Service Learning


St. George’s includes as part of its mission statement that our community accepts responsibility for the betterment of society. Through Service Learning initiatives, students will foster an understanding of global issues and contribute positively in the broader community.

Our aim is to inspire students to make a lifelong commitment to charitable involvement and to recognize the importance of doing so, particularly from our position of privilege. The equitable emphasis on service and charity demonstrates that the giving of both time and money are both relevant in working towards a socially just world.

Taking part in Service Learning initiatives allows students to:
  • develop leadership skills
  • gain personal satisfaction from helping their community
  • establish positive contacts
  • gain work experience
  • meet new people
  • support causes they truly believe in

Service Award Program

St. George’s Community Service Program consists of five levels and focuses on three major areas: 
  • RESEARCH – The research element allows students to think critically about the role of volunteers in the school and community and to think about volunteer roles that would be suited to their needs and interests.
  • ACTION – The action component is where students complete an assigned number of volunteer hours, both in the school and in the community. A record of service must be filled out by the student.
  • REFLECTION – Completion of a post-volunteer reflection allows students to think deeply about the impact of the service activity on themselves and the organization they worked at.
Students are awarded ties or pins after the completion of each level. Levels are defined as follows:
LevelEligible GradesVolunteer Hours Required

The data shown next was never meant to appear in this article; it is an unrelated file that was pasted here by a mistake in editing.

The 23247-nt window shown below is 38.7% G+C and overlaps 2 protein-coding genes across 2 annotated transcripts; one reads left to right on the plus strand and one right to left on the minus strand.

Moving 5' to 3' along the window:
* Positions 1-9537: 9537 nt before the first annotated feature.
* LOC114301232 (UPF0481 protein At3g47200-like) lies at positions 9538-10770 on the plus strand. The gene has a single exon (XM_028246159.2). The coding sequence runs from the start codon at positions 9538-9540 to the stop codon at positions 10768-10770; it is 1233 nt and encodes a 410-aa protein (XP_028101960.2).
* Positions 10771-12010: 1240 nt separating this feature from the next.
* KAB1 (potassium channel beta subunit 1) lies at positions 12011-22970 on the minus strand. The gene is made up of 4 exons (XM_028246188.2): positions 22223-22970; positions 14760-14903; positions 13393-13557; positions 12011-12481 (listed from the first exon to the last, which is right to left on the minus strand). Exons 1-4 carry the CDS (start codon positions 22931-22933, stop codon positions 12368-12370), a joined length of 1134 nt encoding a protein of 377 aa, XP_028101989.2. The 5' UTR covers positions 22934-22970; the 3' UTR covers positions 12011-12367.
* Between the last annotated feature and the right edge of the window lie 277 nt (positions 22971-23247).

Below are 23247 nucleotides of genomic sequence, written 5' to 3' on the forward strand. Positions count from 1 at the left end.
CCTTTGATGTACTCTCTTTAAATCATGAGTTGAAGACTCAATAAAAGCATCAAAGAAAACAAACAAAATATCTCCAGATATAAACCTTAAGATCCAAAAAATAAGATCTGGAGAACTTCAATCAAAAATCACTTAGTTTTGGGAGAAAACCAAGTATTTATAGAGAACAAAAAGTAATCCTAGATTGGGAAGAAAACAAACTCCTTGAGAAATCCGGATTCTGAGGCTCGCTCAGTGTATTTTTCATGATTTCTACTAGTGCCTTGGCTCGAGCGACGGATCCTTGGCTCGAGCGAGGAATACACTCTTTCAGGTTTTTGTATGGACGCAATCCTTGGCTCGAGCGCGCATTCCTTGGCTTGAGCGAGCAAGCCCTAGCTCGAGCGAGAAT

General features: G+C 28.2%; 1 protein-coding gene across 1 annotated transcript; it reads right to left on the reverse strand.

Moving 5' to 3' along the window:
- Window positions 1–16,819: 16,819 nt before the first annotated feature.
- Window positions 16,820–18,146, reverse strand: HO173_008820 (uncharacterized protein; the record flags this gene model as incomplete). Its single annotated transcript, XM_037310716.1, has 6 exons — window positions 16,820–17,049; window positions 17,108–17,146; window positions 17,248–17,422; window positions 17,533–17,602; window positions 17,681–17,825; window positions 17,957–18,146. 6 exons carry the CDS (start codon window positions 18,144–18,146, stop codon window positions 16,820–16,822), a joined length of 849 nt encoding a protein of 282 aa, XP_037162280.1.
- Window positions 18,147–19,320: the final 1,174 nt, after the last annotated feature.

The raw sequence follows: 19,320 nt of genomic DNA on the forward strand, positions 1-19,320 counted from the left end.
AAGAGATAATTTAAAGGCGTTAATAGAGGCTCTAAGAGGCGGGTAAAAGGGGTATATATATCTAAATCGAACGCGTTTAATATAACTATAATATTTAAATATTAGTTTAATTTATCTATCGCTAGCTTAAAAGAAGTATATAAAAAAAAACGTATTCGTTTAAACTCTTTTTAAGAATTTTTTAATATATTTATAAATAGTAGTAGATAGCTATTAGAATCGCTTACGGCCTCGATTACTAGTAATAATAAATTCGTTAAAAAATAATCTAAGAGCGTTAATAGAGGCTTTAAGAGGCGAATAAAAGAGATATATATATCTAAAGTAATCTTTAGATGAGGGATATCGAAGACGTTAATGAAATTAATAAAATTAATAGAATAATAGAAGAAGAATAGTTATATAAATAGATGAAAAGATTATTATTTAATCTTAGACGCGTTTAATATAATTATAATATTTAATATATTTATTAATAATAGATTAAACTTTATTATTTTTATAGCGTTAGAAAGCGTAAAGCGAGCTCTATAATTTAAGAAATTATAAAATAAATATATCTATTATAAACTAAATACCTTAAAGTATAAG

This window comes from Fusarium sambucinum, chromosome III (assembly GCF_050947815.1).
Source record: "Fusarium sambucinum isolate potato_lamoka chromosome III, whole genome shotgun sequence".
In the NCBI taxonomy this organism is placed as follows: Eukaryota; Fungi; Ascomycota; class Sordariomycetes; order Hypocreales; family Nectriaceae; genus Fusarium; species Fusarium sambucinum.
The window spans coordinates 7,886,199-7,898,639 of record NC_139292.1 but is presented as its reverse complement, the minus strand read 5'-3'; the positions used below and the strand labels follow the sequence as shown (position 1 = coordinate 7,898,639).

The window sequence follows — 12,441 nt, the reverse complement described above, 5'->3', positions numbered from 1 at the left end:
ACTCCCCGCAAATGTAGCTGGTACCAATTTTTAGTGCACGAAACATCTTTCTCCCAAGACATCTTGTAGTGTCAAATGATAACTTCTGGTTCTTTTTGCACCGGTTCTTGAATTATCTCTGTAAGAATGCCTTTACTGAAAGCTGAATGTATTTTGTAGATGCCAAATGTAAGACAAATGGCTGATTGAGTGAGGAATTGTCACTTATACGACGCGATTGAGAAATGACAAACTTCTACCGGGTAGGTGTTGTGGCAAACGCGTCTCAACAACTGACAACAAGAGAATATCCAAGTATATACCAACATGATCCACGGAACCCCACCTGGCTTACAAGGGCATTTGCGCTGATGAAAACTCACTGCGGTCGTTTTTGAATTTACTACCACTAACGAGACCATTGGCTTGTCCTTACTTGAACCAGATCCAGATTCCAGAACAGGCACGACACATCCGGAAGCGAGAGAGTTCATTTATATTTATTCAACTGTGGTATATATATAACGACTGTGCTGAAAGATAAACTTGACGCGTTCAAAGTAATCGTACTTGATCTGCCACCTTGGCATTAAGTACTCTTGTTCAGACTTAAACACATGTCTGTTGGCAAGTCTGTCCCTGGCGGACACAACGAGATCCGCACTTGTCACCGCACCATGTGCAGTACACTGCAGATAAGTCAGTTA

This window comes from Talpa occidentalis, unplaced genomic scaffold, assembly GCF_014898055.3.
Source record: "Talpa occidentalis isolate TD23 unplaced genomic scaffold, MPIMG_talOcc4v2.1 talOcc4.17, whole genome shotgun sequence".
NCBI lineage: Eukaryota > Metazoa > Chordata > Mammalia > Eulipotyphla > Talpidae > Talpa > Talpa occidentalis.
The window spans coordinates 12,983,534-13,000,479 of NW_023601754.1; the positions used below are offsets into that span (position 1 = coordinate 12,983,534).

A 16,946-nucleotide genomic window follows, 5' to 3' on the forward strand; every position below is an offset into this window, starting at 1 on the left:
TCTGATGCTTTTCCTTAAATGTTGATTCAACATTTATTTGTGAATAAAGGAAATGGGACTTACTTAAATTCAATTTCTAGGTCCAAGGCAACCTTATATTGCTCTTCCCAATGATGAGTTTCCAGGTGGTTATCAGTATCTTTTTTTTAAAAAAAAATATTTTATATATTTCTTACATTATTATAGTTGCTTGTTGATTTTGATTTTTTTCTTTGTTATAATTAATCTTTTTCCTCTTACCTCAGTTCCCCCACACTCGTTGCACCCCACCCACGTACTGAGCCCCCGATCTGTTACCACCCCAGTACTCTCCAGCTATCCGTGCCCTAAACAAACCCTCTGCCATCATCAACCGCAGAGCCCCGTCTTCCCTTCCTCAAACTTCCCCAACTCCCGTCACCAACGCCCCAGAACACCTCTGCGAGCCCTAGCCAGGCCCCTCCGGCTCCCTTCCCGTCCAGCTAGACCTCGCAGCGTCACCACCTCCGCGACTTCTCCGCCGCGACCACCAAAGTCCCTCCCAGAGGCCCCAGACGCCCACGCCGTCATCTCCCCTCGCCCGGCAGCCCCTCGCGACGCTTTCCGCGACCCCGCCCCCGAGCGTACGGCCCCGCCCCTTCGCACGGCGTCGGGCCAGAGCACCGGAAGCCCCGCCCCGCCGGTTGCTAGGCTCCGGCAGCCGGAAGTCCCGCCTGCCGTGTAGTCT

1 8-12 20 hours (maximum of 15 completed in the school)
2 9-12 40 hours (maximum of 20 completed in the school)
3 10-12 60 hours (maximum of 25 completed in the school)
4 11-12 80 hours (maximum of 30 completed in the school)
5 12 only 100 hours (maximum of 35 completed in the school) including participation that demonstrates a long-term commitment to a single organization.

Students are required to self record their volunteer hours in Record of Community Service Booklets. These booklets can be found in the download section. Please note that students must complete each level prior to beginning the following level. Students can complete more than one level in a school year.

List of 3 news stories.

  • Abilities in Motion

    On Thursday, March 10th, Grade 12 Service Learning leaders presented the Abilities in Motion (AIM) Program to the students in Grades 1 through 3. The AIM program is a part of the Rick Hansen Foundation School Program. The goal of AIM is to raise student awareness about the importance of accessibility and inclusion and the potential of people with disabilities.

    The primary students were first given an introductory lesson by the Grade 12 students and then were split up into wings to participate in a series of four stations that helped simulate the challenges faced by people with visual impairment, hearing impairment, and physical disabilities. Finally, the students met back in their classrooms to debrief that activities and to think about how their views might have changed over the course of the morning.